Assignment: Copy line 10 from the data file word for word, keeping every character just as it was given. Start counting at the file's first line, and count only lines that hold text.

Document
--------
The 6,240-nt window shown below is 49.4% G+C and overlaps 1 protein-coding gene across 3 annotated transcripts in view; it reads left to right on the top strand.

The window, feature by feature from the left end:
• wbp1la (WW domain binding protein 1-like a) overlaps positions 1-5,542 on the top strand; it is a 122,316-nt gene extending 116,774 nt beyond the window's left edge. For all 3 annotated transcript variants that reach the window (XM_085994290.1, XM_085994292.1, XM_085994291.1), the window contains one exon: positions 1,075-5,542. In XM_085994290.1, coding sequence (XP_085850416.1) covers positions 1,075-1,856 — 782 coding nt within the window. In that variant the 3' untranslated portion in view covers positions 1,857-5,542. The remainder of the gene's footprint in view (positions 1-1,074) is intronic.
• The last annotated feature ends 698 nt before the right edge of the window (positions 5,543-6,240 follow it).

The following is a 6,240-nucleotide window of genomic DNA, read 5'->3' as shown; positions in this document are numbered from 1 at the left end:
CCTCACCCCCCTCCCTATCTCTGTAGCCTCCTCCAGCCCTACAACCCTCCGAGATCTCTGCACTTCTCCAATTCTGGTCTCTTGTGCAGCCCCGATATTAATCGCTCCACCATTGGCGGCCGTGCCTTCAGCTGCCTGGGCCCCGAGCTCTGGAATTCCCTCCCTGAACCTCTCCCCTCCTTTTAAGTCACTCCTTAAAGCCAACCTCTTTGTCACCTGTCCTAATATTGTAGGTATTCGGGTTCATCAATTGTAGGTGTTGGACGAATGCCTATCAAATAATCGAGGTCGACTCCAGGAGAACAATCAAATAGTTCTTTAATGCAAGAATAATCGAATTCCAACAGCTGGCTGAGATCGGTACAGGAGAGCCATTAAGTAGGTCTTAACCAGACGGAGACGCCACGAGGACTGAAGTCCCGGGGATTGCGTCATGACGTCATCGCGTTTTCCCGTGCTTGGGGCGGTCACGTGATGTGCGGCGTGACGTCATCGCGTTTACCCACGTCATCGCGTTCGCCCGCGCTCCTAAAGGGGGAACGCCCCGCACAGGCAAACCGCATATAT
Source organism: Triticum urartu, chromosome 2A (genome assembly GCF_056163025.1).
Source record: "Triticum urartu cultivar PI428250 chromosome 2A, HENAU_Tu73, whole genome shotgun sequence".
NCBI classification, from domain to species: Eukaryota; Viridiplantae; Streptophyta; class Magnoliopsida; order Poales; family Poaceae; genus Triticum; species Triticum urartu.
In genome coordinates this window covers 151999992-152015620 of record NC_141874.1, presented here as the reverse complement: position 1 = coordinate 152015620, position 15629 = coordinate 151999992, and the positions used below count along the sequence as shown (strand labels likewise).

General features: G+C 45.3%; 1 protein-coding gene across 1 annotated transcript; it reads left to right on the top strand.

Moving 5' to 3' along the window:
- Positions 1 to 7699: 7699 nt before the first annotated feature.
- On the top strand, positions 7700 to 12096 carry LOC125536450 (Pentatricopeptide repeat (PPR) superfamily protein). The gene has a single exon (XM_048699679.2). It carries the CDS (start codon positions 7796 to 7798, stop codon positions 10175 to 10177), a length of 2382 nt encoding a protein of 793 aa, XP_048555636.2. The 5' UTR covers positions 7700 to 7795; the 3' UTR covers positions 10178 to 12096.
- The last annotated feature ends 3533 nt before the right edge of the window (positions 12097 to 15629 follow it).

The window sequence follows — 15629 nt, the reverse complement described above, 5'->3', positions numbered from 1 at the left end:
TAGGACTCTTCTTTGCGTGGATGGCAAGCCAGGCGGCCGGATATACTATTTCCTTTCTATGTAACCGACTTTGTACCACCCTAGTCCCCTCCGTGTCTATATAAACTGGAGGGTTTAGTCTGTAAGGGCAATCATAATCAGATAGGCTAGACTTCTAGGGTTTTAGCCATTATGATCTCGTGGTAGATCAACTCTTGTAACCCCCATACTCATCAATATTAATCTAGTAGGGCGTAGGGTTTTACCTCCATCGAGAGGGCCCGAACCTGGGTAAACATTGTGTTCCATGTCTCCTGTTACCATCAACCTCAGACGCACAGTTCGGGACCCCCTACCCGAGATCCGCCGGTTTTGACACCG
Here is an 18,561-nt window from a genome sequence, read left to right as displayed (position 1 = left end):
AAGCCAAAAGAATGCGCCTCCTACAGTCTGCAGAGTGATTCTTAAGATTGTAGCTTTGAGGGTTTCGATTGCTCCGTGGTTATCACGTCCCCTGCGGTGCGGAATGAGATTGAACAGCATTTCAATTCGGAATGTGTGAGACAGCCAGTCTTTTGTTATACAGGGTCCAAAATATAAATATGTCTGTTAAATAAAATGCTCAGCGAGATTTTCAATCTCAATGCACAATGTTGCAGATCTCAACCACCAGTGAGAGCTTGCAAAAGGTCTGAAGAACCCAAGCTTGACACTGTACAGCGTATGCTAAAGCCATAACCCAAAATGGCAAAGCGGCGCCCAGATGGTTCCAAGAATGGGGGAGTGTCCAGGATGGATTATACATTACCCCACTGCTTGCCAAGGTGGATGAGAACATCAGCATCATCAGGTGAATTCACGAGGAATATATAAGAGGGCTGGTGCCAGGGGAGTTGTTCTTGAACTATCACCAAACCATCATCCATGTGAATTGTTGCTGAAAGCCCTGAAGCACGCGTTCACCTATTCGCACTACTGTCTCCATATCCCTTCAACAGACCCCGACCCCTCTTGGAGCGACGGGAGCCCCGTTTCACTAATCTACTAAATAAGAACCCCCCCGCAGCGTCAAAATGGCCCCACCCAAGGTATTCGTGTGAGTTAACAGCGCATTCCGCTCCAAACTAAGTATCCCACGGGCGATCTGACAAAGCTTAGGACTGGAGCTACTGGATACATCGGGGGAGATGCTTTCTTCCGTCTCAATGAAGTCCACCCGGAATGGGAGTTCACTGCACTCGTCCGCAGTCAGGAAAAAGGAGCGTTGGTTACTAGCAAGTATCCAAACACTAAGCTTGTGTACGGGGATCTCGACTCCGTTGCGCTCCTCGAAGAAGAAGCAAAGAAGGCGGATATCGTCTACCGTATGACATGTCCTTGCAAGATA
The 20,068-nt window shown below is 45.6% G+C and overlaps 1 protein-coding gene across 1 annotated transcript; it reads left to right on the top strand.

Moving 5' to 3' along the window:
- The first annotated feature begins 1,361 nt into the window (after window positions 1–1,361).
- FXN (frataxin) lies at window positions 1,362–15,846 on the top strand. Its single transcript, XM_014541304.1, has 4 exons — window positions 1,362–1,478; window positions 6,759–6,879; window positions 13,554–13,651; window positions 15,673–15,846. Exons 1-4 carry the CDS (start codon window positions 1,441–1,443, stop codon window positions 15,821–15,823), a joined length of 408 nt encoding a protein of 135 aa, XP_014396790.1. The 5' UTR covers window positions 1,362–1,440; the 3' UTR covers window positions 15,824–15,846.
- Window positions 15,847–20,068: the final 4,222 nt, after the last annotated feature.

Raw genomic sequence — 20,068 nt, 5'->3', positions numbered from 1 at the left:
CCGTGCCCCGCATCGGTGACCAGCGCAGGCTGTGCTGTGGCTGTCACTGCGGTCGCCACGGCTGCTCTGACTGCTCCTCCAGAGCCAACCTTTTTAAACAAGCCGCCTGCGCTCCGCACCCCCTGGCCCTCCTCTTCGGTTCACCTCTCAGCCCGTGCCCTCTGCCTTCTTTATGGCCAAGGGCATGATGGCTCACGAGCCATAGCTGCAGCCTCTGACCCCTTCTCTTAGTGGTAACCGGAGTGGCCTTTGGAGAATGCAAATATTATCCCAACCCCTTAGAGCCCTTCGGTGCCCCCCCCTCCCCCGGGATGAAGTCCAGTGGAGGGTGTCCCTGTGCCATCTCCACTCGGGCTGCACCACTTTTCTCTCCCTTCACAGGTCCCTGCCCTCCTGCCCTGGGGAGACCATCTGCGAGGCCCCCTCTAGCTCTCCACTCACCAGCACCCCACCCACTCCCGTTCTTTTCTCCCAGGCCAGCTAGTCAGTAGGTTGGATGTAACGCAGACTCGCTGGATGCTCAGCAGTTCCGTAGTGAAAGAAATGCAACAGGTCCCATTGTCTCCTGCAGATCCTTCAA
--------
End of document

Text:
In genome coordinates this window covers 151999992-152015620 of record NC_141874.1, presented here as the reverse complement: position 1 = coordinate 152015620, position 15629 = coordinate 151999992, and the positions used below count along the sequence as shown (strand labels likewise).